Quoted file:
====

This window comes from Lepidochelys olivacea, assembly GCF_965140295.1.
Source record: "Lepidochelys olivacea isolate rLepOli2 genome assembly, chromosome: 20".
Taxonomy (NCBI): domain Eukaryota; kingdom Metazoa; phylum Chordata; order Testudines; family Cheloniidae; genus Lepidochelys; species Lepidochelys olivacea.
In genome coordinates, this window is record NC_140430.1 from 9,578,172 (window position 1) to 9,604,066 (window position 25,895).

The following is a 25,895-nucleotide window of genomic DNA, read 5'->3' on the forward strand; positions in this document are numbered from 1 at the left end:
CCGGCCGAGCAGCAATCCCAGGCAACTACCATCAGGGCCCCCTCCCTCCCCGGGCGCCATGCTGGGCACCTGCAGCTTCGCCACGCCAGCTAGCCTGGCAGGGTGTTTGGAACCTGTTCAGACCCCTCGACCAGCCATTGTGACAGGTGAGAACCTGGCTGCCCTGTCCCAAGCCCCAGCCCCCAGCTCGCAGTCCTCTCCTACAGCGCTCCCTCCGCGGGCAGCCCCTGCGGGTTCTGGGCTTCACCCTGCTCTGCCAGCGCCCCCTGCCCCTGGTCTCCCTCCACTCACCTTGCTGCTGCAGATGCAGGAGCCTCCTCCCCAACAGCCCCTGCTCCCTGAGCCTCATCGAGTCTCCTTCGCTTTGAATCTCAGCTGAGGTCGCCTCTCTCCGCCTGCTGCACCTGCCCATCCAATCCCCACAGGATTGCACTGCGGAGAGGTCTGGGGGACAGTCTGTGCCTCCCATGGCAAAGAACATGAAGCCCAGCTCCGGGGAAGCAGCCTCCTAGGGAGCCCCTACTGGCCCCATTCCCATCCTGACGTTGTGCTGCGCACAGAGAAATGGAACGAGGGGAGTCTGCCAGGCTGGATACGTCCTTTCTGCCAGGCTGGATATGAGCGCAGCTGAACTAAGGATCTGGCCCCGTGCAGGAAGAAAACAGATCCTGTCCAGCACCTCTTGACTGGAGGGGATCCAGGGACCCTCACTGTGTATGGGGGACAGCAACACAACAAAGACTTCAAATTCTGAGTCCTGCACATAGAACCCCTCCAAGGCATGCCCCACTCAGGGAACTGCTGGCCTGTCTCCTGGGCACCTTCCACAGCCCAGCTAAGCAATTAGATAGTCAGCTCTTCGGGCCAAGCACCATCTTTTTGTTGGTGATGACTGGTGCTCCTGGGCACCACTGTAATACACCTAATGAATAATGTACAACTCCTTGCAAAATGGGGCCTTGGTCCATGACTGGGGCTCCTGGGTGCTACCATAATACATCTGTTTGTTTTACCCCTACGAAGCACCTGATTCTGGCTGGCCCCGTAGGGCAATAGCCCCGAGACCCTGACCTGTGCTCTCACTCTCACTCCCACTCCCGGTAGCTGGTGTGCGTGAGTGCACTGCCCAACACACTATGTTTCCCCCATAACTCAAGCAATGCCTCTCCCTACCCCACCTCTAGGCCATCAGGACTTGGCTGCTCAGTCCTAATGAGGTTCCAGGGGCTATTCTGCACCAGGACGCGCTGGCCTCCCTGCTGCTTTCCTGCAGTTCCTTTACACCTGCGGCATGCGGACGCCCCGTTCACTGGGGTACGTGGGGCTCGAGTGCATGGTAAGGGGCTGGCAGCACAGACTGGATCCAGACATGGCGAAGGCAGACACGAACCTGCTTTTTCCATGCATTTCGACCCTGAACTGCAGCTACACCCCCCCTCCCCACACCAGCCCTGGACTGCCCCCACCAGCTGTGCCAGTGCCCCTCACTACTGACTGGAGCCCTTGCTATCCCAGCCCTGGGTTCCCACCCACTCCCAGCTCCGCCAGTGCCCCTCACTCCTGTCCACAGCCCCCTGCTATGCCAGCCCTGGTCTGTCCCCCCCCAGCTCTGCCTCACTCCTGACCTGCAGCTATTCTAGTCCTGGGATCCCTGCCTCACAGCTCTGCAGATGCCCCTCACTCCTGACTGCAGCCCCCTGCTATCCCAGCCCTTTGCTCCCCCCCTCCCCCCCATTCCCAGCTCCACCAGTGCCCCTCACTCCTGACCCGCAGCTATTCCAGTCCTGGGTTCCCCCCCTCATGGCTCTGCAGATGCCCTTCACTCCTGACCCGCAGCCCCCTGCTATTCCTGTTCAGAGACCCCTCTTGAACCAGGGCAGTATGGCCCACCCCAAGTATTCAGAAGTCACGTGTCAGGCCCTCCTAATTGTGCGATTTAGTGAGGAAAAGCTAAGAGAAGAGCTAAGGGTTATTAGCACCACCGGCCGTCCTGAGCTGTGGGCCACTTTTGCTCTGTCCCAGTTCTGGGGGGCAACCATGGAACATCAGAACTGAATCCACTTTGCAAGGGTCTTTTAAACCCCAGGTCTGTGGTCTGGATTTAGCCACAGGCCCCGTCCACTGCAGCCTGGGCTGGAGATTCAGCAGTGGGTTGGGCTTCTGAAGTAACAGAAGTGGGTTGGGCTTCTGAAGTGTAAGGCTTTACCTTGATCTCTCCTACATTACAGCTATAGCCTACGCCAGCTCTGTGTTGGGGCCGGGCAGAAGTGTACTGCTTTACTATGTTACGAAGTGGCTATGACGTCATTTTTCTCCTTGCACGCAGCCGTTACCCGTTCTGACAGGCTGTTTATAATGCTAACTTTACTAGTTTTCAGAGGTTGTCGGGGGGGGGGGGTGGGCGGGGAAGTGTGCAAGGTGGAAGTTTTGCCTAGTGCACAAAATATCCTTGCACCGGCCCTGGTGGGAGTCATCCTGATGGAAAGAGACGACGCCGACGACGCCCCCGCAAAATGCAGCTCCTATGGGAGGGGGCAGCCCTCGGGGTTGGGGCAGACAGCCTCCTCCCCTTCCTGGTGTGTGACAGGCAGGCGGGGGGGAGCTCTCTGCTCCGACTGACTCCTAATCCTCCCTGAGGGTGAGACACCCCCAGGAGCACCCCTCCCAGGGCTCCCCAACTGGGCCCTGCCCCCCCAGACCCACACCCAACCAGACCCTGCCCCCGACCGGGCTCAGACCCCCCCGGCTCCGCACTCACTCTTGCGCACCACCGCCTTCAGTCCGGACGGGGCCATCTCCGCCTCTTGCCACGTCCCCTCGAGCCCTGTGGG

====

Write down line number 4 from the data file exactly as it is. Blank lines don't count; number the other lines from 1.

In genome coordinates, this window is record NC_140430.1 from 9,578,172 (window position 1) to 9,604,066 (window position 25,895).